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Post-war gains of civility and respect under threat, warns Justin Welby

Gains made in the post-war period of civility and respect risk being lost amid the current "terrible storm-ridden climate", the Archbishop of Canterbury has warned.

Speaking in the House of Lords, the Most Rev Justin Welby highlighted "a notable absence of genuine dialogue" and stressed the need to be able to "disagree well".

Highlighting the benefits of diversity, the leader of the Church of England argued that monopoly views, be they secular or sacred, allowed people "to live in bubbles of mutual incomprehension and even ignorance".

 

He made his remarks during a debate in the upper chamber on the challenges posed by religious intolerance and prejudice in the UK.

It came in the wake of the publication of figures that showed a sharp rise in hate crime last year.

Data from the Home Office revealed the biggest hike was in religious hate crime, which rose by 40 per cent from 5,949 in 2016/17.

Referring to the "rising tide" of anti-Semitism and Islamophobia, the Archbishop said: "This terrible storm-ridden climate is affecting people across a whole range of religious traditions."

He said: "It's clear that debate in Britain across a range of issues risks losing the gains we have made in the post-war period, gains of civility and respect.

"There is a notable absence of genuine dialogue and listening to different views."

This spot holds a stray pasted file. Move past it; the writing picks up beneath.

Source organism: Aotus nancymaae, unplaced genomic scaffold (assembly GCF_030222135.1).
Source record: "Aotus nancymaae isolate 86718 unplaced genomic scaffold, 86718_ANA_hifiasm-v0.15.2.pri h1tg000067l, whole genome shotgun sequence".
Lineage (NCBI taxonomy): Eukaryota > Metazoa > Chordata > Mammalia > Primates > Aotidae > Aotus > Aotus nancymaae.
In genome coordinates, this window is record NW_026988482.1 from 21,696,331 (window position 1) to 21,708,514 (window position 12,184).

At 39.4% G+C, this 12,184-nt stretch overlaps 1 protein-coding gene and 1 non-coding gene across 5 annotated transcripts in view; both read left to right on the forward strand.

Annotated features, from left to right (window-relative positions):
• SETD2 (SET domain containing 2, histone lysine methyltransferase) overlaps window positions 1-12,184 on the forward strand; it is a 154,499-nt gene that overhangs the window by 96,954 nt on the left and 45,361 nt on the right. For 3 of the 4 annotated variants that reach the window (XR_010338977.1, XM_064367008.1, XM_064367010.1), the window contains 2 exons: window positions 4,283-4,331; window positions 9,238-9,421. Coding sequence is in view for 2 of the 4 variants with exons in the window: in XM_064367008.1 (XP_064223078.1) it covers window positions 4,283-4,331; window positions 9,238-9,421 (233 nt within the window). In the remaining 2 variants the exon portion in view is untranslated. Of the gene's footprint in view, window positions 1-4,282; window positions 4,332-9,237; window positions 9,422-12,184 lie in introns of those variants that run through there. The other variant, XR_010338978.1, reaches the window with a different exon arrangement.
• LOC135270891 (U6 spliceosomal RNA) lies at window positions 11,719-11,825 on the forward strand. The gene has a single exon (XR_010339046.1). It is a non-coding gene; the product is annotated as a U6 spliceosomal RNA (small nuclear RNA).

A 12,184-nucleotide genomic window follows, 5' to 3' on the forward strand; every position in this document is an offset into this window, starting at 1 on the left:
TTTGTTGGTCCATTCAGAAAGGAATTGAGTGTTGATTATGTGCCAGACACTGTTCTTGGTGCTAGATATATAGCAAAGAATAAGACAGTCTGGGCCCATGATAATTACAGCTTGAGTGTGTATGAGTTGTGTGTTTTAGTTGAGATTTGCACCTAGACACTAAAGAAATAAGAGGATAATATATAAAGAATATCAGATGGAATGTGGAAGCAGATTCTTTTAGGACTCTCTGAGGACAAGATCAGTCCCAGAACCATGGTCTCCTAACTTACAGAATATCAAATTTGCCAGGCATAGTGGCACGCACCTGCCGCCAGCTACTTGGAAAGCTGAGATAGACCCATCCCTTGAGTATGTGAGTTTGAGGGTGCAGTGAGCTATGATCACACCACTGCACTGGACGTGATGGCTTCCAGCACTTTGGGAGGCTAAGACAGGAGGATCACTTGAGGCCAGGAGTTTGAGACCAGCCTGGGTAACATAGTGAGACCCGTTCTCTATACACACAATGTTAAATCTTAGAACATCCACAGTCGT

He told peers there were "many Christians with whom I disagree on the expression of their views in particular areas".

"However, even where I disagree, I want to uphold the right of these people to say things that are neither fashionable nor conventional today."

Highlighting the recent "gay cake" case where the Christian owners of a bakery won a Supreme Court appeal over a claim that they had discriminated against a customer, Mr Welby said: "Although there might be things in that case that I would question, it is a thoughtful, erudite and profound examination of the intertwining of freedom of belief and freedom of expression."

He added: "We must seek a society that is able to voice disagreement freely and to disagree well.

"Monopoly views, secular or religious, merely enable people to live in bubbles of mutual incomprehension and even ignorance."

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